Chickpeas: 7 benefits & cooking ideas

Chickpeas: 7 benefits & cooking ideas

The chickpeas are an ancient food that deserves attention: they are energetic , rich in vegetable protein and fiber . Their nutrients boast many properties, indeed, real therapeutic virtues : the chickpeas are in fact good for the heart , they keep blood pressure at bay and are very useful for fighting anemia .

These legumes are found all year round : fantastic for hot winter dishes, such as pasta and chickpeas, but also excellent in summer as an ingredient in tasty salads. Let’s discover the history, properties and benefits of this precious seed.

Chickpeas: what they are

Chickpeas, Cicer arietinum L. , are the seeds of a plant from the Fabaceae family , native to the Middle East. Chickpea is an annual plant , with root that branches in the ground and goes down to 1 meter and 20 meters in depth. It is this characteristic that makes it extremely resistant even if planted in arid soils . The plant has a greyish green color and is ” pubescent “, that is, it is covered with a dense and thin hair: it is the glandular hairs that secrete a solution containing malic and oxalic acid.

The stems are branched, erect or semi-prostrate, about half a meter long. The leaves are composed, with 6-7 pairs of elliptic leaflets denticulated on the edges. The flowers are generally white, mostly solitary. After fertilization of the flower, which is autogamous, an oblong ovate pod is formed, containing 1 or 2 edible seeds: our chickpeas.

Curiosity: history of chickpeas

Chickpea is the product of a selection . The wild progenitors, Cicer reticolatum and Cicer echinospermun , grow only in some areas of Turkey, Syria and Iraq and it is probably here that the chickpea was made domestic, about 10,000 years ago. From these areas, they then spread to Western Asia, India, Africa and Europe.

So, the “domestication” has allowed to improve the amino acid content of the legume and to obtain varieties with spring sowing and summer harvest, unlike the wild form that ripens only in winter.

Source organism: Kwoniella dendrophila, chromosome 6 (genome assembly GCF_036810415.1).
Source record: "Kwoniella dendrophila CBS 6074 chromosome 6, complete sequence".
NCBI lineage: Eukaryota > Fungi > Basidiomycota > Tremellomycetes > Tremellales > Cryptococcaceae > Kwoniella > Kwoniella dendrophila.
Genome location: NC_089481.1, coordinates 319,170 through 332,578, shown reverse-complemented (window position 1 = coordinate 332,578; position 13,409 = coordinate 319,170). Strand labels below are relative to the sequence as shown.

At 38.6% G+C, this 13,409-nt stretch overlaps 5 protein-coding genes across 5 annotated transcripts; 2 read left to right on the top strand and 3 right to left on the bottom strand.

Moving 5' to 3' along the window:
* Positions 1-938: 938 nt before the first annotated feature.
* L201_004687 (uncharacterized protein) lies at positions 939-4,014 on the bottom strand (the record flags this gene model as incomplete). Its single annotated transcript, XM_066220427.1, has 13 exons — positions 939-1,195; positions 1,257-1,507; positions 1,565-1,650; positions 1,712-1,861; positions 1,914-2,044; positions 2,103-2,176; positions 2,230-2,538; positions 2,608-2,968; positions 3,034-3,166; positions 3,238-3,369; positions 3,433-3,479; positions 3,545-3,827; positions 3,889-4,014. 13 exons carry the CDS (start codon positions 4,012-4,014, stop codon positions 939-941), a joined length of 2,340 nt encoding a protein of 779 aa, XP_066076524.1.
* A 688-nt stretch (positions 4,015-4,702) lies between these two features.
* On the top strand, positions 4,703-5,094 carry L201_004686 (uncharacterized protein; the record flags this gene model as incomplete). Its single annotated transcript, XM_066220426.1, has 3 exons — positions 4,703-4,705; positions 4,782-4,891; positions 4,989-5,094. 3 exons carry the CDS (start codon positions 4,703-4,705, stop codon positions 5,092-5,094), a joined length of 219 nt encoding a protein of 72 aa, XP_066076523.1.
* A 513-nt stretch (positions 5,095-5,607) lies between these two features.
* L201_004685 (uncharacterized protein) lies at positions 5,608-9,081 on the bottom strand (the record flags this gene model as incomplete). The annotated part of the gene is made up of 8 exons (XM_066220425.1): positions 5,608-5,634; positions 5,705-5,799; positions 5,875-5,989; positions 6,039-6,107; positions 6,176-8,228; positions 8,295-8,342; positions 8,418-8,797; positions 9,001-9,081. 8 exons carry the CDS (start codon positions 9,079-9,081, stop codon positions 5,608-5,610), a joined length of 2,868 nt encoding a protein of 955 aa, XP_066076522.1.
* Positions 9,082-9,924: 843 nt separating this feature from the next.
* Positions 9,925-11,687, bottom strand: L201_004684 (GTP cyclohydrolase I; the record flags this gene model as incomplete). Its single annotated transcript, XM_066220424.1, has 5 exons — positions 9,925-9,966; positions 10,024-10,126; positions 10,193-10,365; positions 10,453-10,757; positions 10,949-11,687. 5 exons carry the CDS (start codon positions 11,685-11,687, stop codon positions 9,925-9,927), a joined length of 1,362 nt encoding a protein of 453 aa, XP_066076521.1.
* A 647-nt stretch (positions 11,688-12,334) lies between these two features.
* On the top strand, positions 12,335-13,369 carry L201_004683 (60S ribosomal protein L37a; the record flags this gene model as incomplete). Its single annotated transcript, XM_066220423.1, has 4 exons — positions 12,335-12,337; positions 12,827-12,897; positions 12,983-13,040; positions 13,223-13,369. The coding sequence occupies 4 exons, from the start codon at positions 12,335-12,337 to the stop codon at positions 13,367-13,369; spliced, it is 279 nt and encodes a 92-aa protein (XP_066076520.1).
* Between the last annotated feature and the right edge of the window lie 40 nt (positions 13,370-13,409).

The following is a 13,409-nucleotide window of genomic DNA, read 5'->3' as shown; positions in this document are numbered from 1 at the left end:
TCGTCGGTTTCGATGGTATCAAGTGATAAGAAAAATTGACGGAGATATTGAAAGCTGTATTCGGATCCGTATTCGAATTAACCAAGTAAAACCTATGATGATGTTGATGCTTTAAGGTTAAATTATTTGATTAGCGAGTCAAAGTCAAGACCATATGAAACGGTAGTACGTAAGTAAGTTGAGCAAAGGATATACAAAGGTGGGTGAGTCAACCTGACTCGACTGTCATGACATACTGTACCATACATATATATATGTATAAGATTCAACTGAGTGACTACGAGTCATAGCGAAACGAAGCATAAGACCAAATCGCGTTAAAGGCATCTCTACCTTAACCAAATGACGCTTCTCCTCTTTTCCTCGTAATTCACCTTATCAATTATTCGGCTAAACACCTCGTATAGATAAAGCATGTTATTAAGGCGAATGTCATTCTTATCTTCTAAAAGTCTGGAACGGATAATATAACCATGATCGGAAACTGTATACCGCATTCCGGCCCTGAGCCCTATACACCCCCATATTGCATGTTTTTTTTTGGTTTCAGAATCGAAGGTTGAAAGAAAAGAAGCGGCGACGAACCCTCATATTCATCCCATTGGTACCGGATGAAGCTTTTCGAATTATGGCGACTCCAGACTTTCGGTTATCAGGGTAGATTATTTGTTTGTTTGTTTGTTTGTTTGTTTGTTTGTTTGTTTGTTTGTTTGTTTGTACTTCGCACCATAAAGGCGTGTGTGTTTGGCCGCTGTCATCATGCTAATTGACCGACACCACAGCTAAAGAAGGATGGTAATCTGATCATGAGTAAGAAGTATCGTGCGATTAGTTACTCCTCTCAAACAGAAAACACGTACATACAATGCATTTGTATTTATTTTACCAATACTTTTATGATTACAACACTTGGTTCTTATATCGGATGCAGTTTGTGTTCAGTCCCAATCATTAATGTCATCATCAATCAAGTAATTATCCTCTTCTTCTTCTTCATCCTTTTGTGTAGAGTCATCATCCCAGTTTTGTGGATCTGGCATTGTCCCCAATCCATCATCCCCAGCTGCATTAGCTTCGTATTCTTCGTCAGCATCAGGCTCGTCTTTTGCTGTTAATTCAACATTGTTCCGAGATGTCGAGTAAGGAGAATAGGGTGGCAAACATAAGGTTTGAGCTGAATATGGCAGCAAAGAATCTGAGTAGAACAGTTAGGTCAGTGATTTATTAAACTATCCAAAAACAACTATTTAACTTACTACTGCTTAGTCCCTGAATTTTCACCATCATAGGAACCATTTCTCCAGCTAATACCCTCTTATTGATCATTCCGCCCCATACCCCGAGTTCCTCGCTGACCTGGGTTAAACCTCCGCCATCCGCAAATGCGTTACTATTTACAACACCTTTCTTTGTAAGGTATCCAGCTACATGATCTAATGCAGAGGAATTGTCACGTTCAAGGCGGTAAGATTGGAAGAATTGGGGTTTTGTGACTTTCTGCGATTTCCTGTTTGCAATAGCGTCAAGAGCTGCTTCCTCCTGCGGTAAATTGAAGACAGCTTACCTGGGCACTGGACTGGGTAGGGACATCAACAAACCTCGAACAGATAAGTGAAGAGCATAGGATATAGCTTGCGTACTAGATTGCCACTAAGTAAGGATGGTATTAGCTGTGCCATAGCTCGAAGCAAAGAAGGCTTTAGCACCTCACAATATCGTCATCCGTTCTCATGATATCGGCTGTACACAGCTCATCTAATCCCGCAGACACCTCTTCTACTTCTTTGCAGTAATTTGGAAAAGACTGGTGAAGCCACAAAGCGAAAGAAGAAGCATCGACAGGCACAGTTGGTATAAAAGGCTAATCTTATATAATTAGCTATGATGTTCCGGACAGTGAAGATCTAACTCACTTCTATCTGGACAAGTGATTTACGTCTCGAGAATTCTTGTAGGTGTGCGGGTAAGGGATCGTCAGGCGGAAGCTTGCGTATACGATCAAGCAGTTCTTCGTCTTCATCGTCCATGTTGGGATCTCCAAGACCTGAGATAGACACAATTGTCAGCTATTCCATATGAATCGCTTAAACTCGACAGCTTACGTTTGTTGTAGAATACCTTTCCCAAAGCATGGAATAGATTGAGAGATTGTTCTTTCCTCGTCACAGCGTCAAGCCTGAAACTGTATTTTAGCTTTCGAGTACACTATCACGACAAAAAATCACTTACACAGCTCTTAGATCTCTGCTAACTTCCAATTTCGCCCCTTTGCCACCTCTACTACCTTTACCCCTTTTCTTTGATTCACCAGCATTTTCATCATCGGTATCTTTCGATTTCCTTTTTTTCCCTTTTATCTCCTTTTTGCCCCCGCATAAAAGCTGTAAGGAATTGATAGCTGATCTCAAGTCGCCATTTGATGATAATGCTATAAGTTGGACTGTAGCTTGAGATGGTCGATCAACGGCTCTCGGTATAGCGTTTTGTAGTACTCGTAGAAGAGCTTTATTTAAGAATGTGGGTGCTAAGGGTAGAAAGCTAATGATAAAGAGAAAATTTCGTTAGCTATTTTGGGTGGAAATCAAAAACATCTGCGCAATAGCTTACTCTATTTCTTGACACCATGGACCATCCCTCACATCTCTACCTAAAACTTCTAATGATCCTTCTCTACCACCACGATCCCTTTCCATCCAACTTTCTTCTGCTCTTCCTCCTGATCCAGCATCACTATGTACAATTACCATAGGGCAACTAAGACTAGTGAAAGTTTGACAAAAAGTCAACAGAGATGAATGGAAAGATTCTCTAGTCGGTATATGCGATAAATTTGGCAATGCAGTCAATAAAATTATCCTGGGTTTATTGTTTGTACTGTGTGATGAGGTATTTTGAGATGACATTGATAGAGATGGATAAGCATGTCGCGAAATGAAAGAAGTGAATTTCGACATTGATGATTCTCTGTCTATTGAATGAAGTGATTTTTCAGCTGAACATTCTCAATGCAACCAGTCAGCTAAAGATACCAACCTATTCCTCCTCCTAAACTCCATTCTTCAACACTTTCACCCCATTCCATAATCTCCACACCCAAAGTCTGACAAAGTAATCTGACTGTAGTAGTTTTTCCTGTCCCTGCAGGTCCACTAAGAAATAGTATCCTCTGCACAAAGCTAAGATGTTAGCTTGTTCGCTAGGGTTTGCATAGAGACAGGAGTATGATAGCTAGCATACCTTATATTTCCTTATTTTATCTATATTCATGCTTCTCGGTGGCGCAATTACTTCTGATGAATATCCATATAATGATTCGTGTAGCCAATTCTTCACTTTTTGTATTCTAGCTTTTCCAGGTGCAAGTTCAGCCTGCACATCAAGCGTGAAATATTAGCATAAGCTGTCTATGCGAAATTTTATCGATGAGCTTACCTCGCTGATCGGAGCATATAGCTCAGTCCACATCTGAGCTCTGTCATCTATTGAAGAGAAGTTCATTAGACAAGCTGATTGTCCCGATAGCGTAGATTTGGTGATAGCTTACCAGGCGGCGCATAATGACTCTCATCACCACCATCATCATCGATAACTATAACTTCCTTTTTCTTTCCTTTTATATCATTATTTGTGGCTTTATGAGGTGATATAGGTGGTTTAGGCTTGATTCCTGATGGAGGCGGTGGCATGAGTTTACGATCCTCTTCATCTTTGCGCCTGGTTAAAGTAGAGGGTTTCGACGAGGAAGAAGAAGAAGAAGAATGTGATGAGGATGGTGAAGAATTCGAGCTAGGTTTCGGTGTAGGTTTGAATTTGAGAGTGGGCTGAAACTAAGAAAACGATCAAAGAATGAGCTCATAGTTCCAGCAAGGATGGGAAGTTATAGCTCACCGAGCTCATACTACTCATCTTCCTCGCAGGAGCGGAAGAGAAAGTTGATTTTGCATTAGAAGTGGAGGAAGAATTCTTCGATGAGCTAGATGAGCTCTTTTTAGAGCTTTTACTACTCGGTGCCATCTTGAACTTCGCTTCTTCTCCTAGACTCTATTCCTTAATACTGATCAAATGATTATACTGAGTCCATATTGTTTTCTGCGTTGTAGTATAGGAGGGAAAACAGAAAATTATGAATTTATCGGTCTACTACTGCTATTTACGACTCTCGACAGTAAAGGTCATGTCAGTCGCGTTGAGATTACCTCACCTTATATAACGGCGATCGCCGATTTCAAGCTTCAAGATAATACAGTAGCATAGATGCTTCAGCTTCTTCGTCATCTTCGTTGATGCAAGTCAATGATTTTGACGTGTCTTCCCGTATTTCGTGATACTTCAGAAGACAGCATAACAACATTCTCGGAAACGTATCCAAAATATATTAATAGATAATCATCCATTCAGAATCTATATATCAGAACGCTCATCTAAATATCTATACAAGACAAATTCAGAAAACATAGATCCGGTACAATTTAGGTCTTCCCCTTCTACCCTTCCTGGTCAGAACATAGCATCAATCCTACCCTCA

Furthermore, remains of this legume have been found in some settlements in the south of France dating back to 6000 BC : evidence of a wide diffusion of the plant in ancient times. In 3000 BC it was already cultivated throughout Greece.


The Latin term ” cicer ” probably comes from the Greek kikis, which means strength, vigor, perhaps in reference to the energy and aphrodisiac properties attributed to this seed.

The fame of chickpeas in ancient Rome is evidenced by the fact that one of the most important families of the city, the Ciceroni, owes its name to the legume, because of an ancestor, the famous Marco Tullio, who had an evident growth on the nose. form of chickpea.

Cut it

These legumes are round and smooth in some varieties, rough, angular and rostrate (“ram’s head”) in others.

The most common color is yellow , but there are reds , dark browns or blacks.

The size of the seeds determines their commercial value: there are large-seeded and small-seeded varieties .

In Italy, Spain and North Africa, where this legume is consumed whole, only large-seeded chickpeas are accepted.

Instead, in the Middle East, Iran and India instead those with small seeds prevail, which are used in food preparations where flour is used.

Where they are grown

Currently, chickpea is grown in over fifty countries :

  • Indian subcontinent,
  • North Africa
  • Middle East
  • southern Europe
  • Americas
  • Australia.

In fact, it is the third most common legume , alongside dried beans and soybeans. India is the largest producing country with an average of 66% of global production. The other main producing countries are:

  • Pakistan
  • Turkey
  • Australia
  • Myanmar
  • Ethiopia
  • Iran
  • Mexico
  • Canada
  • United States.

Chickpeas: nutritional properties

Chickpeas: nutritional properties

They are rich in proteins of excellent food quality (about 20%) and an ideal source of fats that are important for health, but free of cholesterol . Rich in fiber , they also represent an exceptional source of B complex vitamins , mineral salts and tocopherols, extremely powerful biological antioxidants.

All the benefits of chickpeas

The properties of these legumes are really many and far between. The phytosterols contained in the seed have shown anti-ulcerative, antibacterial, antifungal, anti-tumor and anti-inflammatory properties .

In addition, they have been used in traditional medicine as:

  • tonic
  • stimulants
  • aphrodisiacs.

In Ayurvedic medicine, preparations of this legume are used to treat a variety of ailments such as:

  • throat problems
  • blood disorders
  • bronchitis
  • skin diseases
  • liver or gallbladder problems.
They protect against cardiovascular disease